Writer Kim Eun-sook’s earliest major hit is Lovers in Paris (SBS, 2004). I can still remember the characters going to Baskin Robbins to eat a ton of ice cream and I recall Soo-hyuk (Lee Dong-gun) telling the Tae-young (Kim Jung-eun) how many songs he has in his MP3 player. In Descendants of the Sun (KBS, 2016), they eat ton of Subway sandwiches and those ginseng squeeze packs; Song Hye-kyo wears a lot of Laneige lipstick and she keeps lighting that freaking 2S candle. We saw the same level of conspicuous product placement in Goblin. I watched that show multiple times already not so much because I think the storyline is the greatest thing since sliced bread but more so because the fashion, jewelry and makeup are such wonderful eye candy. Of course, Goblin had a lot of PPL from perfume to handbags, lipstick to Subway sandwiches to fried chicken to furniture to beverages. Both Descendants of the Sun and Goblin had a go-to meeting spot for emotionally draining meetings between lovers and it is Dal.komm Coffee.

Cafes become a natural PPL strategy because so many K-drama storylines include one-on-one meetings at cafes. It only makes sense that a cafe be included as part of the production so why not make it a sponsor? Makes sense in terms of business. All that is well and good but how do you cram in contemporary brands into a show that is set in  Choson the same year as the Gabo Reform?

Korean audiences are savvy, and they’re already talking about it. In fact, a number of them are saying that the PPL in Mr. Sunshine is non-disruptive. Viewers are expressing their appreciation for the slick embedded marketing that the show makers have worked into this period piece.

But product placement is never not noticeable. In fact, the beat that show takes when they are about to take a moment for their sponsors is very detectable. When Eugene Choi (Lee Byunghun) raises his Odense teacup in the middle of his quiet meditation looking out his window, he makes an observation that is out of character: “Is this style of teacup in fashion now?” Like, dude, you’re a former slave boy/orphan/Korean American military man. Since when do you give a shit about trending chinaware? Let’s be real.

IMG_0789.png

Paris Baguette is very obviously a sponsor. We know this because it is one of the first banner bumpers to appear when the end credits roll, but we also know this because in episode 2, its characteristic blue and white label appears where lady Ae-shin (Kim Tae-ri) makes a stop to enjoy some sweets. (The sign posts and lamps all read, “French Bakery.”) In fact, Paris Baguette is currently selling special Mr. Sunshine specialty goods. 

And what would a K-drama be without a cafe/coffee sponsor? Dal.komm makes, perhaps, the most obtrusive display in Mr. Sunshine. Not only do the characters really push this 가배/gabe (Choson lingo for “coffee”) stuff but the napkins and even background sign straight up reads “Dal.komm Coffee.”

Hey. It’s all good though. No need to get all worked up over how a show takes us “out of the moment.” That sort of thing is nonsense. The nature of TV is self-reflexivity. We as audiences couldn’t possibly believe that late 19th century Korea had a guy named Eugene Choi acting as a military representative of America. So eye-roll all you want. PPL in Korean dramas aren’t going anywhere. Not even in a period piece.

In fact, given how SVOD streaming companies such as Netflix and Amazon don’t have commercial breaks as part of their distribution operation, product placement is now an integral part of their original episodes. In this way they are taking influence from K-drama productions and their business strategy.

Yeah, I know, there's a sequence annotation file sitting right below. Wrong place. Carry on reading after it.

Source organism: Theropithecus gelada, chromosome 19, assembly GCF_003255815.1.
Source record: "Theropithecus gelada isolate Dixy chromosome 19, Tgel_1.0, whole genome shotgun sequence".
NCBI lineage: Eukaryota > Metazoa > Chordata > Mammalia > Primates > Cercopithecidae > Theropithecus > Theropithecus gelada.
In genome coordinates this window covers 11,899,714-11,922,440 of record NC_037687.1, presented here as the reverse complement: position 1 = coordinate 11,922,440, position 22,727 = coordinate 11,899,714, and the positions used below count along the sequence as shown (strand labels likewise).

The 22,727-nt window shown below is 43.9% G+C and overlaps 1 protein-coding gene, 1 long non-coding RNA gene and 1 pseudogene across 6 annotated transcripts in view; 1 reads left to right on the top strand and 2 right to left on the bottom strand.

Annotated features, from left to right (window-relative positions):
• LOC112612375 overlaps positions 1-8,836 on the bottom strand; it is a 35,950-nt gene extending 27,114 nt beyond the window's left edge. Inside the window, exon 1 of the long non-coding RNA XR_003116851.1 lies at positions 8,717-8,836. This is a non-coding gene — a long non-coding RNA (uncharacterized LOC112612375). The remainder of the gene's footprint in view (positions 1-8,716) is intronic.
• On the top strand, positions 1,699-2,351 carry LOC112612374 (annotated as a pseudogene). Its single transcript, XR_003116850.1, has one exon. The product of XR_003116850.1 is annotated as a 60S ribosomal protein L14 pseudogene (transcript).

Seeing as we TV lovers don’t simply rely on broadcast and cable television to receive our shows but also subscription to digital streaming, our lives will now be dictated by both commercial interruptions and embedded marketing in the programs. And that’s what I realized while working out at the gym yesterday. The absurdity of capitalism and our addiction to TV has turned us all into a bunch of suckers. Wait, I mean, “consumers.” 

Standard
aapi, asian american, Book, eBook, Fiction, korea, Literature, Short Story, translation

Asymptote Journal’s review of SWEET POTATO by Kim Tongin, translated by yours truly.

check out their review of Sweet Potato–a collection of select short stories by Korean modernist Kim Tongin (1900-1951), translated by me.

also, Sweet Potato is now available on Amazon for Kindle readers. hard copies of the book are still available via Honford Star!

sweet potato_img

Standard
Art, Book, Fiction, ideology, korea, Literature, Short Story, translation

The Future of Silence: Fiction by Korean Women

Folks–The Future of Silence: Fiction by Korean Women is now out on Amazon!

I did the cover art for the book. It’s an acrylic painting. I’m quite proud of it.

It’s the dream I had just prior to moving to LA from New York. It’s a good dream. I’m willing to sell both the dream and the painting for $54K.

Please do read the book. The collection includes modern Korean authors’ short stories–all written by women–ranging from decades ago to most recent years. The amount of talent contained in this book is astounding.

The book was translated and edited by my friends/mentors Bruce and Chan Fulton. They are really quite something.

I’ll be posting an interview I did with them soon. Stay tuned.

 

Standard
Art, asian american, Fiction, Korean-American, Literature, Novel

Two Stories From Korea: The Wounded & The Abject by Yi Cheong-jun

Two stories by Yi Cheong-jun (이청준) are now available in print. I translated “The Abject” (벌레 이야기) which is the basis for Lee Chang-dong’s 2007 film Secret Sunshine which earned Jeon Do-yeon a Best Actress award at Cannes.

Feel free to pre-order the book now on Amazon or at the University of Hawaii Press.

 

Standard